Community Immersion Meeting 1 Notes
I. Introductions (20 MINUTES)
a. Introduce myself
b. Student introductions (TAKE ROLL)
b.ii. Home town
b.iii. What brought you to USC’s SSW?
c. Review syllabus and CI schedule
II. Communities (10 MINUTES)
a.i. We start the SSW program with a study of communities because communities offer people formal and informal resources, social networks, and social capital which support them in their daily life—and especially in times of need (i.e. earthquakes, flooding, finding a job, starting school, childcare in an emergency, etc. Think Katrina.) b. Lecture
b.i. Review the Glossary of Terms
b.i.3. Social capital
b.i.4. Social networks
b.i.6. Neighborhood role in the helping process
b.ii. Review community four-cell chart
b.ii.1. Shared space or geographic community – has boundaries and place names (e.g. Koreatown, Boyle Heights, West Hollywood, Pacoima) b.ii.2. Shared function or identity community – has common interests unrelated to geography (the African-American community, a community of scholars, the USC community, etc.)
No Shared Space
Few Common Interests
#3 Limited Liability (i.e. suburbs)
#2 Personal Community
#4 Ethnic Enclave
b.ii.2.a. Society: few common interests and no shared space; we have few things in common and know little of each other’s experience. We can’t really count on getting our needs met. b.ii.2.b. Personal community: common interests but no shared space; personal networks of ethnicity, friendship, day-to-day support and assistance—what we usually mean by “personal networks”. The problem is that there’s no proximity, so, in times of crisis, we can’t draw on these people quickly (i.e. natural disaster). b.ii.2.c. Limited Liability (suburbs): shared geography but few common interests; identifies the communities that most of us live in. We don’t share a lot with neighbors other than some basic mutual aid in times of crisis; generally, our lives are conducted elsewhere. b.ii.2.d. Ethnic Enclaves: shared geography and common interest; usually this means “ethnic community” (i.e., in Los Angeles, Koreatown, West Hollywood for the gay community, Inglewood). People live, work, shop, go to school in the same community. Very extensive and intense social networks. Can create barriers for “outsiders”. b.ii.3. Which of these labels the USC VAC community? Why?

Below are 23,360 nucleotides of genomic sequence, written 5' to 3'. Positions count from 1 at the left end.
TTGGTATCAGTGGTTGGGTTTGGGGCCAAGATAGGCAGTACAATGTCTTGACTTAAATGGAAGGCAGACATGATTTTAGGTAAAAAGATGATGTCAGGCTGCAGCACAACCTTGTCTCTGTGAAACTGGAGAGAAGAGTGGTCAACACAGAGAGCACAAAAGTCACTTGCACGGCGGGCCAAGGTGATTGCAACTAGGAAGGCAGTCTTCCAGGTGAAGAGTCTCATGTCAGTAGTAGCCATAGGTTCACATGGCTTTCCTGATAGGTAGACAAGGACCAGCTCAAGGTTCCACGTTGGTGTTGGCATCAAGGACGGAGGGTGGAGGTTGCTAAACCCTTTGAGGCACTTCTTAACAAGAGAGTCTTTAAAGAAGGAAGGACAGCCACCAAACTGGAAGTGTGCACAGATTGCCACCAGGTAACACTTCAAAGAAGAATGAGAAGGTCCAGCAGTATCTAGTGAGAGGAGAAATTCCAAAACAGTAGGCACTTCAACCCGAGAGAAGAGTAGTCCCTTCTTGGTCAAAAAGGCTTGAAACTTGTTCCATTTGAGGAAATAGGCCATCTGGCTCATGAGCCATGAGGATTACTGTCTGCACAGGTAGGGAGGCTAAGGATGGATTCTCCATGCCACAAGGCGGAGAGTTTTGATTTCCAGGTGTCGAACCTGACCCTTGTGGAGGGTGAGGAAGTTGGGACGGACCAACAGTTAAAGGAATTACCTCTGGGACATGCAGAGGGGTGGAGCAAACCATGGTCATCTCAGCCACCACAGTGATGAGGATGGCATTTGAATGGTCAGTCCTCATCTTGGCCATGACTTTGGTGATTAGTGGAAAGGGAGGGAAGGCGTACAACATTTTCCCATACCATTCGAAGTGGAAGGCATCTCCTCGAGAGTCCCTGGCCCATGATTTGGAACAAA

III. Diversity (15 MINUTES)
a. Any thorough discussion about community should engender a discussion of diversity—why is it important? What is meant by “diversity” in communities? b. “The Office” clip - http://www.youtube.com/watch?v=HK-Cf9R4q-c b.i. Why is this funny? Who is being offensive in it and why? How does it play on our assumptions about what "diversity" is? b.ii. This leads us to the bigger question--what does "diversity" mean to you? b.iii. For example, think about where you live, where you work, where you shop, where you eat--who do you see? b.iv. Who you see on film and television--who plays the lead roles, etc? What does this tell us about diversity and multiculturalism in general? c. “Sesame Street” clip – http://www.youtube.com/watch?v=ArcJdbvem1g c.i. What does this teach kids about "community" and diversity? c.ii. Is it limited in any way? Who gets left out? Why is this important? c.iii. A communities as diverse as the video represents them? Why or why not? c.iv. Should they be?
d. It may seem like an obvious question, but why is it important for social work professionals to be able to relate well to and work within diverse communities? IV. Neighborhood visit (20 MINUTES)
a. Explanation of “immersion” part of experience:
a.i. Each of you will organize a self-guided tour over two days, about 3-4 hours each day, to explore a community of your choice. a.ii. The community needs to be big enough to execute the...
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